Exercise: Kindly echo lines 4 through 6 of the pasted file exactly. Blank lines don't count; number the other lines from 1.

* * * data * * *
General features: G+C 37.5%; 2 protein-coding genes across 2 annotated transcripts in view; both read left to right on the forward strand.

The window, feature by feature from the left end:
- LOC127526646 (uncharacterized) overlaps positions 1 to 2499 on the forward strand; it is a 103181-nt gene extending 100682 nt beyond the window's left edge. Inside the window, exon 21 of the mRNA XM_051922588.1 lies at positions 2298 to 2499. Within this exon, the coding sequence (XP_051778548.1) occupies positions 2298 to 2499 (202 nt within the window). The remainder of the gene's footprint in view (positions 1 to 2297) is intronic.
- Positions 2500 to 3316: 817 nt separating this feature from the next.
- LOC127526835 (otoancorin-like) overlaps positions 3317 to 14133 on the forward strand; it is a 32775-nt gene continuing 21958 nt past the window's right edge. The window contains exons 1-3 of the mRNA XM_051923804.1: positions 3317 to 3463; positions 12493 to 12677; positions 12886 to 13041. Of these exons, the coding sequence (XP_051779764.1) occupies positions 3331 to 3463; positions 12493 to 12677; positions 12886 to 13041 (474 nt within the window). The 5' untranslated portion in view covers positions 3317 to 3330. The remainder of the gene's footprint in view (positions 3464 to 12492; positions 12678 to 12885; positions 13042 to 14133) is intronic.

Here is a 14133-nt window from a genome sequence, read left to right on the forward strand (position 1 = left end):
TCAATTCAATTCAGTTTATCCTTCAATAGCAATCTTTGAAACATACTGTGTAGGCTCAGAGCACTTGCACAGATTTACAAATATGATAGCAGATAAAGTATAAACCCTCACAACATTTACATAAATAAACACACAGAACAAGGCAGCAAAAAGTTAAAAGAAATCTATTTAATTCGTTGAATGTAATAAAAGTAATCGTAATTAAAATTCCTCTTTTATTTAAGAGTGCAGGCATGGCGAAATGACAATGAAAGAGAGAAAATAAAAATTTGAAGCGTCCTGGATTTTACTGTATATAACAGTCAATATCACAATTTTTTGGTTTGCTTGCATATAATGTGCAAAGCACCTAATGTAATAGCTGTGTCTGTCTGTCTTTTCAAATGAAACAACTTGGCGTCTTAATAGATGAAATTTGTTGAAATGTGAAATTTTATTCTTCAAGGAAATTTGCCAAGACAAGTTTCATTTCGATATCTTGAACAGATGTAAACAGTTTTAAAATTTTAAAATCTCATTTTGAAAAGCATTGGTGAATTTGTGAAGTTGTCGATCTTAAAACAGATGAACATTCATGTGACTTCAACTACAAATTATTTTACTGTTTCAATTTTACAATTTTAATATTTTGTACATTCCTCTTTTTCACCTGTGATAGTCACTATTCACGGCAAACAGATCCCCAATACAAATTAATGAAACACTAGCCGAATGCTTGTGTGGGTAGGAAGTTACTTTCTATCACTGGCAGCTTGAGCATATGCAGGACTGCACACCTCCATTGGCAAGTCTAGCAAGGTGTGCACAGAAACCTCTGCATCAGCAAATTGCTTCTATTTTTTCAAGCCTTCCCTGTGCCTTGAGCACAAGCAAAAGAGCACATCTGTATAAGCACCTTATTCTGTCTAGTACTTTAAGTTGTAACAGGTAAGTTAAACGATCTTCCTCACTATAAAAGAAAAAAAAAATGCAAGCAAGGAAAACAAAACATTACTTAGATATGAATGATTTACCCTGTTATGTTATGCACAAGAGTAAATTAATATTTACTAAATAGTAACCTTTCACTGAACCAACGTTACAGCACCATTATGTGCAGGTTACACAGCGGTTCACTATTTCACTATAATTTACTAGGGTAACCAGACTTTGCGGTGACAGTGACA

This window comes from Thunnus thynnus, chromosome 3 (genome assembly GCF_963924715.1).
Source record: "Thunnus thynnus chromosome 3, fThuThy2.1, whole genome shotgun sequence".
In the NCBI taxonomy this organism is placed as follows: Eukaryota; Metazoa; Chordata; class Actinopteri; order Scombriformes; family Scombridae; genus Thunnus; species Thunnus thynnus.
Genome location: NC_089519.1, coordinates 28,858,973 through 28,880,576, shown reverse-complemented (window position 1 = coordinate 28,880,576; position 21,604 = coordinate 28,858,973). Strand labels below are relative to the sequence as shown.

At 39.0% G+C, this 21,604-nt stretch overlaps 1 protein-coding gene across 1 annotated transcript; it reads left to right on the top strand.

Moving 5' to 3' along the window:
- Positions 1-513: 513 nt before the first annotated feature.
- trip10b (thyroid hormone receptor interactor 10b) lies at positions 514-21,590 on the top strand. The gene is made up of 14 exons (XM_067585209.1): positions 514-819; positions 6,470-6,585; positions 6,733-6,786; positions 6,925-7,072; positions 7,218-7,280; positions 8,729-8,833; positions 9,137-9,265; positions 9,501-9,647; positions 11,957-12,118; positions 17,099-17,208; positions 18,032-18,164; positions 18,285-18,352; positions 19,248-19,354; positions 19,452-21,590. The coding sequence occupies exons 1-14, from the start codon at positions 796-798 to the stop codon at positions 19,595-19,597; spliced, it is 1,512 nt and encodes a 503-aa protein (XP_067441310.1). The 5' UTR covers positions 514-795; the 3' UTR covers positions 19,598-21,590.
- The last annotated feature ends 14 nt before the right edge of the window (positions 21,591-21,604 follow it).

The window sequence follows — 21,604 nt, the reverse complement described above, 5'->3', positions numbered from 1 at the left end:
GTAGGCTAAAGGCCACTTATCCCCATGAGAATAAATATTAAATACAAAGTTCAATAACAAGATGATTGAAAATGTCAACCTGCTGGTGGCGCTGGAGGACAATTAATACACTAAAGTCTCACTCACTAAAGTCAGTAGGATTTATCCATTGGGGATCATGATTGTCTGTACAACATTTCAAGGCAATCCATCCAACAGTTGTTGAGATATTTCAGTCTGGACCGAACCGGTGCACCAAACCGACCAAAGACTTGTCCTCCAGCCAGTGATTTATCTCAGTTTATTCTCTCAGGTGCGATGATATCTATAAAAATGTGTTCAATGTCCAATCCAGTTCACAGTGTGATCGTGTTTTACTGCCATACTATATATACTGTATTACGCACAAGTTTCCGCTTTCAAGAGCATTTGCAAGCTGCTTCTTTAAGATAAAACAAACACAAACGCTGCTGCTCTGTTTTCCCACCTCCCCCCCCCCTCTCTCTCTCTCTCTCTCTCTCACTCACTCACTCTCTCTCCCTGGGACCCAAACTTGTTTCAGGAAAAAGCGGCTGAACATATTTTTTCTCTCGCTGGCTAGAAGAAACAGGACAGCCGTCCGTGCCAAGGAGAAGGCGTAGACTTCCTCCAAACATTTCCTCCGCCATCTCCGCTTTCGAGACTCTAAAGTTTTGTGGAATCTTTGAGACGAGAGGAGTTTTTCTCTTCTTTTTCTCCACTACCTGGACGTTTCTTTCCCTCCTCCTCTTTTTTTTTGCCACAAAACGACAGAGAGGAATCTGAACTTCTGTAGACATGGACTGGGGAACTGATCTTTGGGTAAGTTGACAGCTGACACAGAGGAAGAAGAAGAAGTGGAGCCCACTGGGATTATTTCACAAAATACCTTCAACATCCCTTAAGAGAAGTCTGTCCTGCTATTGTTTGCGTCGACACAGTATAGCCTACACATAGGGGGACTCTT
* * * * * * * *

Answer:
- Positions 2500 to 3316: 817 nt separating this feature from the next.
- LOC127526835 (otoancorin-like) overlaps positions 3317 to 14133 on the forward strand; it is a 32775-nt gene continuing 21958 nt past the window's right edge. The window contains exons 1-3 of the mRNA XM_051923804.1: positions 3317 to 3463; positions 12493 to 12677; positions 12886 to 13041. Of these exons, the coding sequence (XP_051779764.1) occupies positions 3331 to 3463; positions 12493 to 12677; positions 12886 to 13041 (474 nt within the window). The 5' untranslated portion in view covers positions 3317 to 3330. The remainder of the gene's footprint in view (positions 3464 to 12492; positions 12678 to 12885; positions 13042 to 14133) is intronic.

Here is a 14133-nt window from a genome sequence, read left to right on the forward strand (position 1 = left end):